Of the two presidential campaigns, Trump’s better knew how to take advantage of the service to amplify
its candidate’s voice. When Twitter landed massive ad deals from the Republican nominee, left-leaning
employees complained to the sales team that it should stop accepting Trump’s “bullshit money.”
The ongoing, unresolved disputes over what Twitter should allow on its platform continued to flare
into the fall. In October, the company reneged on a $5 million deal with the Trump
campaign for a custom #CrookedHillary emoji. “There was vicious [internal] de-
bate and back-channeling to Jack,” says a source involved. “Jack was conflicted.
At the eleventh hour, he pulled the plug.” Trump allies later blasted Twitter for
its perceived political bias.
On November 8, employees were shocked as the election returns poured in,
and the morning after Trump’s victory, Twitter’s headquarters were a ghost town.
Employees had finally begun to take stock of the role their platform had played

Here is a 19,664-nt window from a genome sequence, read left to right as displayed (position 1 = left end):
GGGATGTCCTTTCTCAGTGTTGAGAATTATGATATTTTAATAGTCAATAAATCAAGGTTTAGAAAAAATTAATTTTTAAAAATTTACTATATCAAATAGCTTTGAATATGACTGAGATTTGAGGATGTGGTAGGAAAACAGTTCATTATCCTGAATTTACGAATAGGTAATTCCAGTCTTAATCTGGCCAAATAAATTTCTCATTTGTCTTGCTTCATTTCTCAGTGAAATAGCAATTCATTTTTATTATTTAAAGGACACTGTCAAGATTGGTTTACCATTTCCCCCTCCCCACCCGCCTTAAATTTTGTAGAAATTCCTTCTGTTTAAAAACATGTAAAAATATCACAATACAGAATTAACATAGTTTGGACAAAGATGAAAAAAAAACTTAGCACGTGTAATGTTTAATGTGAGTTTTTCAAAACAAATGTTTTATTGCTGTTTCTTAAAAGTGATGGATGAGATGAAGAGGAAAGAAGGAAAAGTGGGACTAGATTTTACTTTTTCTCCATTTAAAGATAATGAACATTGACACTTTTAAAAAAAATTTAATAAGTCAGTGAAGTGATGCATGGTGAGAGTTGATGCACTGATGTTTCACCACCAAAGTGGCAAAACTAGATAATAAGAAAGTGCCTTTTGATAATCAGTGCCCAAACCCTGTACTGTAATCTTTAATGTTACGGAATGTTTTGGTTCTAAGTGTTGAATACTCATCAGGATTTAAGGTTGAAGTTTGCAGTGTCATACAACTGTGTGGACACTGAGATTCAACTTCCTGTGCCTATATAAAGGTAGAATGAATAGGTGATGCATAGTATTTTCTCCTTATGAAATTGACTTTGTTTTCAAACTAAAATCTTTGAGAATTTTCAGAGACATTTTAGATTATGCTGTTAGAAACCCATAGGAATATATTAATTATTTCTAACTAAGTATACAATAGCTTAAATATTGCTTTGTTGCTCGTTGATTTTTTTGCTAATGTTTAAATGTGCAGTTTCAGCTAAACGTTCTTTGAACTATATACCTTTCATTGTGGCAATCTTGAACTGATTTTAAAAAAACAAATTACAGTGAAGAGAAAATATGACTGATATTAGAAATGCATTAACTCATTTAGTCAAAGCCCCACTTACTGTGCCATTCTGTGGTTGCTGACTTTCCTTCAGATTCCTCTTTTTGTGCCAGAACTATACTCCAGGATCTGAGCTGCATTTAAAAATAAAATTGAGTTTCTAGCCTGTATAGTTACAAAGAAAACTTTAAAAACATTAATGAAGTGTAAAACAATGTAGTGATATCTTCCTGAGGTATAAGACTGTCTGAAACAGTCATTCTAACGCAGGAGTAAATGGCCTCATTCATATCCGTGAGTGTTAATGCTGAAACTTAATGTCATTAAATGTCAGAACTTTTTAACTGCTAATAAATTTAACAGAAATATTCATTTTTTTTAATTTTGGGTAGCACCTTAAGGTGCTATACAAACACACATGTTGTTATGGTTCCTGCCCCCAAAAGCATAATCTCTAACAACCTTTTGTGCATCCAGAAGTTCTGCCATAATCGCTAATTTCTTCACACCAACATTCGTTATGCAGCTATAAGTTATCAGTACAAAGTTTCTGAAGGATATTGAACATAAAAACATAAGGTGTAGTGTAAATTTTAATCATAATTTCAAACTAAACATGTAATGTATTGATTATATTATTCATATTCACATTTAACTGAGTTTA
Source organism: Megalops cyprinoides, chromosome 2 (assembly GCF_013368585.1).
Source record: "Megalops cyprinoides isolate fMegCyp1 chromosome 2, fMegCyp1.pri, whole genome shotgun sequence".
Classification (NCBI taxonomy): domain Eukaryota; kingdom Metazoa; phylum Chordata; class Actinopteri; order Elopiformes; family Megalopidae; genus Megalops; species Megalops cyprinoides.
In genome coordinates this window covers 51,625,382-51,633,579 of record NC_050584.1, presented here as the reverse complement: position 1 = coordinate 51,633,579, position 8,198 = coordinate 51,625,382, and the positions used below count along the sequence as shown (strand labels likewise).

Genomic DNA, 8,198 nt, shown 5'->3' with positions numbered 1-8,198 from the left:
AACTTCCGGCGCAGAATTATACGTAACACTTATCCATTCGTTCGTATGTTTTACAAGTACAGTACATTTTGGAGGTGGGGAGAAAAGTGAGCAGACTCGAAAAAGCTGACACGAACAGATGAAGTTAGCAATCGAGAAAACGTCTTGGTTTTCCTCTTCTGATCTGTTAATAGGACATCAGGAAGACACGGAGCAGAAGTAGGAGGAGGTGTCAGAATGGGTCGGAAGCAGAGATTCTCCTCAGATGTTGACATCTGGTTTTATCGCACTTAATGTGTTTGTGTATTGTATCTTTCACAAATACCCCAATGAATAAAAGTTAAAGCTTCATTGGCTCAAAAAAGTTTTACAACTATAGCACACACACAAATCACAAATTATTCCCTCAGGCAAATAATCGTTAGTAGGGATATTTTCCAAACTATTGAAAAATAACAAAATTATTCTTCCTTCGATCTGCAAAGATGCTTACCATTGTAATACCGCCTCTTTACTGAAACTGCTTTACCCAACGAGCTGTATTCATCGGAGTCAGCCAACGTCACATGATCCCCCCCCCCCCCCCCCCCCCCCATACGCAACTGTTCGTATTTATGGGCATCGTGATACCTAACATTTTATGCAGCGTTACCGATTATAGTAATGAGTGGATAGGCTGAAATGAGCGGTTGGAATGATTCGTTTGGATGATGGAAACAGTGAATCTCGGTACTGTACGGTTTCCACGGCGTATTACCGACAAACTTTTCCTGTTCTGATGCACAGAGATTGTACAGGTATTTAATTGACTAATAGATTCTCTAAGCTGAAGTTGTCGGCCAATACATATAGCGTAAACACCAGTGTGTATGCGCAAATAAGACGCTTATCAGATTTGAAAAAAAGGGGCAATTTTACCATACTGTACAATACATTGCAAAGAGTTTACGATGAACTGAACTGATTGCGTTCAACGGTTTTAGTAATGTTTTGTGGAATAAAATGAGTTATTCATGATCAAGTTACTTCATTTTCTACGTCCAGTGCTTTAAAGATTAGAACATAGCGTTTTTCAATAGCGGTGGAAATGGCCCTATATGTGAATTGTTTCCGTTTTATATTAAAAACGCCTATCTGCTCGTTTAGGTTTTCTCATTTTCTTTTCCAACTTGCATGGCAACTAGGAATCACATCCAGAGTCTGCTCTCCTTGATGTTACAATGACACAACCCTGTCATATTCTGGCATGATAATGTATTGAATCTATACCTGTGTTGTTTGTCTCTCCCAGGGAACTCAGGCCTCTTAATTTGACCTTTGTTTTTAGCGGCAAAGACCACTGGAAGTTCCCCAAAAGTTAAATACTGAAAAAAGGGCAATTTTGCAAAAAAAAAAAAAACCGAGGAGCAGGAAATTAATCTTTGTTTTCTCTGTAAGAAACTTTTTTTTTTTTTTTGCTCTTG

not only in Trump’s rise but in the polarization and radicalization of discourse.
“We all had this ‘holy shit’ moment,” says a product team leader at the time,
adding that everyone was asking the same question: “Did we create this monster?”
In the months following Trump’s win, employees widely expected Dorsey to
address Twitter’s role in the election head-on, but about a dozen sources indicate that the CEO remained
mostly silent on the matter internally. “You can’t take credit for the Arab Spring without taking responsibility for Donald Trump,” says Leslie Miley, the former safety manager.
Over time, though, Dorsey’s thinking evolved, and he seems to be less ambivalent about what he’ll
allow on the platform. Sources cite Trump’s controversial immigration ban and continued alt-right manipulation as influences. At the same time, Twitter began to draw greater scrutiny from the public, and
the U.S. Congress, for its role in spreading disinformation.
Dorsey empowered engineering leaders Ed Ho and David Gasca to go after Twitter’s problems full bore,
and in February 2017, the company rolled out more aggressive measures to permanently bar bad actors
on the platform and better filter out potentially abusive or low-quality content. “Jack became a little bit
obsessed,” says a source. “Engineering
in every department was asked to stop
working on whatever they were doing
and focus on safety.”
Twitter’s safety operations, previously
2017, for example, after learning how
as a combination of product and policy.”